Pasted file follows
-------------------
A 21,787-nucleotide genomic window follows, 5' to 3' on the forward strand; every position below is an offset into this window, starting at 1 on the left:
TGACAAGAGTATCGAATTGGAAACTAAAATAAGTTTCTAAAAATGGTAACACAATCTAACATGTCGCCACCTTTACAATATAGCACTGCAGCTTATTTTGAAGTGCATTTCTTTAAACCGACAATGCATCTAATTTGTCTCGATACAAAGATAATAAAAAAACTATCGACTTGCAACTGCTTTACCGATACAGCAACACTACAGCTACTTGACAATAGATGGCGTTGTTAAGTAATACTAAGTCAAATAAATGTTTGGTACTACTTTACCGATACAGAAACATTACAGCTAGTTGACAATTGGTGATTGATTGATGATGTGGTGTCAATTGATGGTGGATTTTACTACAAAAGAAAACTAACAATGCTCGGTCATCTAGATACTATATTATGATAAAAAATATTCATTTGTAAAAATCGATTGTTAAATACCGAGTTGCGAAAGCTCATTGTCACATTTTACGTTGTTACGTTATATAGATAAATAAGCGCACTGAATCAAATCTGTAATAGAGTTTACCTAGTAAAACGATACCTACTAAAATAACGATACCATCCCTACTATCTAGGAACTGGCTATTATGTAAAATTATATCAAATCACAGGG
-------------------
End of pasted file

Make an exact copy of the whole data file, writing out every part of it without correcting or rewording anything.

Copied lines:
A 21,787-nucleotide genomic window follows, 5' to 3' on the forward strand; every position below is an offset into this window, starting at 1 on the left:
TGACAAGAGTATCGAATTGGAAACTAAAATAAGTTTCTAAAAATGGTAACACAATCTAACATGTCGCCACCTTTACAATATAGCACTGCAGCTTATTTTGAAGTGCATTTCTTTAAACCGACAATGCATCTAATTTGTCTCGATACAAAGATAATAAAAAAACTATCGACTTGCAACTGCTTTACCGATACAGCAACACTACAGCTACTTGACAATAGATGGCGTTGTTAAGTAATACTAAGTCAAATAAATGTTTGGTACTACTTTACCGATACAGAAACATTACAGCTAGTTGACAATTGGTGATTGATTGATGATGTGGTGTCAATTGATGGTGGATTTTACTACAAAAGAAAACTAACAATGCTCGGTCATCTAGATACTATATTATGATAAAAAATATTCATTTGTAAAAATCGATTGTTAAATACCGAGTTGCGAAAGCTCATTGTCACATTTTACGTTGTTACGTTATATAGATAAATAAGCGCACTGAATCAAATCTGTAATAGAGTTTACCTAGTAAAACGATACCTACTAAAATAACGATACCATCCCTACTATCTAGGAACTGGCTATTATGTAAAATTATATCAAATCACAGGG